People often think of a recipient of sudden windfall as someone like those that won the huge jackpots from the Powerball and Mega Millions last month; however, most sudden windfalls do not come from lotteries or gambling and are not huge sums. Most recipients are talented people that have not had experience managing large assets, and suddenly have assets from an inheritance, insurance settlements, lump sum distribution of retirement benefits, or the sale of a business or investment real estate.

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The number of sudden windfall recipients from inheritances will rise in the coming years. The “Great Wealth Transfer” refers to the generational shift of wealth that’s going to be coming over the next 20 to 30 years. This isn’t millions or billions of dollars, but by trillions of dollars that will need to be transferred to millions of heirs.

Many who never received an inheritance are in a position to bequeath one, without any experience of what could be done to prepare the recipients. It is by no means obvious, or self-explanatory.

Preparing your children or grandchildren for managing their inheritance can be done with a family meeting. This meeting formalizes the experience to remove the awkwardness and can address different issues based on your family’s situation. It doesn’t have to be as hard as you might imagine.

What is the “Money Talk”?

There are many times that having a money management talk can be helpful, not just to discuss estate planning, depending on family dynamics and what challenges are coming up.

The first “money talk” most parents have with their kids is teaching lessons about the value of assets and liabilities, such as: the danger of credit card debt, how money can work for you to create passive returns, understanding the value of delayed gratification, and being able to balance expenditures with income by understanding the difference between needs and wants.

One might think if they’ve done that, the job is done. There are still large issues to address, especially if the family has unique assets that will be passed on such as a family business. The bigger “money talk” is about creating a framework for future management of an inheritance, ensuring that mechanisms are available for managing wealth, and having resources that can continuously help with that goal, such as a trust or wealth management officer.

What does a family meeting address?

First and foremost – a family meeting lets children and grandchildren know what may be in their future.  If the inheritance could be substantial, they should have a plan for it. That may mean that there will be someone they can continue to work with on that plan once the current manager of family wealth isn’t around to do so. The meeting may serve as an introduction to those that are currently assisting the family, such as the estate planning attorney and trust or wealth management officer. Regardless of whether the next generation chooses to stay with these advisors, knowing who they are and how to contact them will create an easier transition.

Second – the meeting defines roles and priorities. Are the assets going to be managed externally or internally, by multiple parties or a single party? Questions can be expected and addressed during the meeting such as:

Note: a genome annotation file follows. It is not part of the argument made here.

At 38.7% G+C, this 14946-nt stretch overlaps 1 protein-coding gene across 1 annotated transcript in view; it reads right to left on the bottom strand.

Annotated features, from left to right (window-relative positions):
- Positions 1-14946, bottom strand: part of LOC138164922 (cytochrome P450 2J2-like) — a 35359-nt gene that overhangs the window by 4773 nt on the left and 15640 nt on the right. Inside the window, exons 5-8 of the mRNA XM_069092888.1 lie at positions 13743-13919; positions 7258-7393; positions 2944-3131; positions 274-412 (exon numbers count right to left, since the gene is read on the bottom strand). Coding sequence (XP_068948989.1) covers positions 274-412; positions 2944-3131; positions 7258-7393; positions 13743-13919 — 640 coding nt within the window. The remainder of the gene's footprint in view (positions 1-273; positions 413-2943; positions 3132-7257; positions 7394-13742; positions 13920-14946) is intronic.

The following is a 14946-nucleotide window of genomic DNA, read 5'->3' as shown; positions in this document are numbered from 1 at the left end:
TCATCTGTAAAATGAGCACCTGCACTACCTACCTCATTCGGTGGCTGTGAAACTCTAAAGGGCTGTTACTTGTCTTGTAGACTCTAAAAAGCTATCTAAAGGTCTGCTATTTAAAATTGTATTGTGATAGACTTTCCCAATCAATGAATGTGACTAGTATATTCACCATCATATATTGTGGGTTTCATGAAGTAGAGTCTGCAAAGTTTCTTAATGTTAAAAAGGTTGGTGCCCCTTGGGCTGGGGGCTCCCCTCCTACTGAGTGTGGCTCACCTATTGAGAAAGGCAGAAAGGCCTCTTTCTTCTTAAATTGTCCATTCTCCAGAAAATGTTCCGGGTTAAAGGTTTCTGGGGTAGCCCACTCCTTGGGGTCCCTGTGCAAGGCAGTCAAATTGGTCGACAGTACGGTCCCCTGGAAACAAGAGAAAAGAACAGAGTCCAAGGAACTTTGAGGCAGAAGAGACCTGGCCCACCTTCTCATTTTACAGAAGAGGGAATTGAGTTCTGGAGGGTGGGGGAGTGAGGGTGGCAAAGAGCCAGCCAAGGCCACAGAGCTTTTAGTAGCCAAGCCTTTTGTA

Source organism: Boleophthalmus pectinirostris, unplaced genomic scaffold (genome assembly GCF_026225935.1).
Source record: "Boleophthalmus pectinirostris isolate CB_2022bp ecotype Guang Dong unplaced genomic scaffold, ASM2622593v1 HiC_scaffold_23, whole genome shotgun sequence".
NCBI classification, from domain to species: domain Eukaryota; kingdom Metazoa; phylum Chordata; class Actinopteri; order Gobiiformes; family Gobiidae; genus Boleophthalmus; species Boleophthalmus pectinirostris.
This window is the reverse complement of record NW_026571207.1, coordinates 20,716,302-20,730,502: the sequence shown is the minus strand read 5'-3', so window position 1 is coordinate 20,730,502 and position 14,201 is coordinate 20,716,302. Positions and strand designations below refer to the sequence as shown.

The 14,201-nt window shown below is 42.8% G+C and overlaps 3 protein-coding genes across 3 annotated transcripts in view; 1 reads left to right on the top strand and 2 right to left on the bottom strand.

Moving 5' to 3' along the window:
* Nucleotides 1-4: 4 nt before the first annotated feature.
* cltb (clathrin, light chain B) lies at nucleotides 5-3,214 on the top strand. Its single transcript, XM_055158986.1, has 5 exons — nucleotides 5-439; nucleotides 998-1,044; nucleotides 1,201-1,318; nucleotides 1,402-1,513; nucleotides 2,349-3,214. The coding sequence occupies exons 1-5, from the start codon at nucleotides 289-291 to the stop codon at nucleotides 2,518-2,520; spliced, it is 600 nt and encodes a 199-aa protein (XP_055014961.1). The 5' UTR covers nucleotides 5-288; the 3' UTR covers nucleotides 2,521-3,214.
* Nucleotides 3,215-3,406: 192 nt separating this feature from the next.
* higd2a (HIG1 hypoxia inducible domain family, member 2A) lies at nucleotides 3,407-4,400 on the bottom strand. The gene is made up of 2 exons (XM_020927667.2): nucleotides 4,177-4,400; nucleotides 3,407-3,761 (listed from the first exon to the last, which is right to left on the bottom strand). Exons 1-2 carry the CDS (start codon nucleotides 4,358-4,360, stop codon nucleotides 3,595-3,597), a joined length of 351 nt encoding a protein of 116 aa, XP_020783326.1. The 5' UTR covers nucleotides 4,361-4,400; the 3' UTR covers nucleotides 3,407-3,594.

Will any beneficiaries want a full inheritance immediately, or object to having a single trust to continue to manage the assets?

Will any children object to the costs of management? If a family member will be in charge, what compensation is appropriate?

Will there be any objections to an unequal division of assets? There are many valid reasons for such a treatment but managing perception can help avoid conflict later. Perhaps some beneficiaries received more support during life, or have a greater need, such as a special needs grandchild. Perhaps there is a desire to move a family business fully into the hands of the child with an active role, excluding other children to reduce conflict, but providing them with a larger portion of the liquid assets of the estate.

Will a portion or all the estate be put toward philanthropic goals, and should that be expressed ahead of time to alleviate any confusion? Charitable giving is not choosing those goals over the children, but rather recognizing that there is greater need and that the children are already successful enough not to need more.

Some of these topics may seem difficult to bring up. A trust officer, such as those at Arvest Wealth Management, can help make the meeting feel more natural. The formalization of a meeting allows a sense that these aren’t unusual issues and helps walk through them one at a time so questions can be answered in a positive way. Often, overlooked questions in estate planning may come up that have to do with sentimental value items, or even who will become the new caretakers of pets.

If family members are going to be designated to manage assets, they should be brought up to speed on what fiduciary duties are, how much time and expertise they may require, and the value of having an impartial third party involved in decisions that may be not always be popular.

Sometimes, a family meeting is more about informing beneficiaries on the upcoming plan, rather than involving them in a discussion of what the plan should be. That can still be very helpful, as each family meeting provides an opportunity to have additional questions come up and be addressed when the answers are easier to come by and arguments harder to maintain. It can be about sharing the information or coming up with a plan together. Either way, it may be time to go ahead and have the “money talk”, and a trust officer can review issues ahead of your meeting and lead the conversation as much as you feel is appropriate.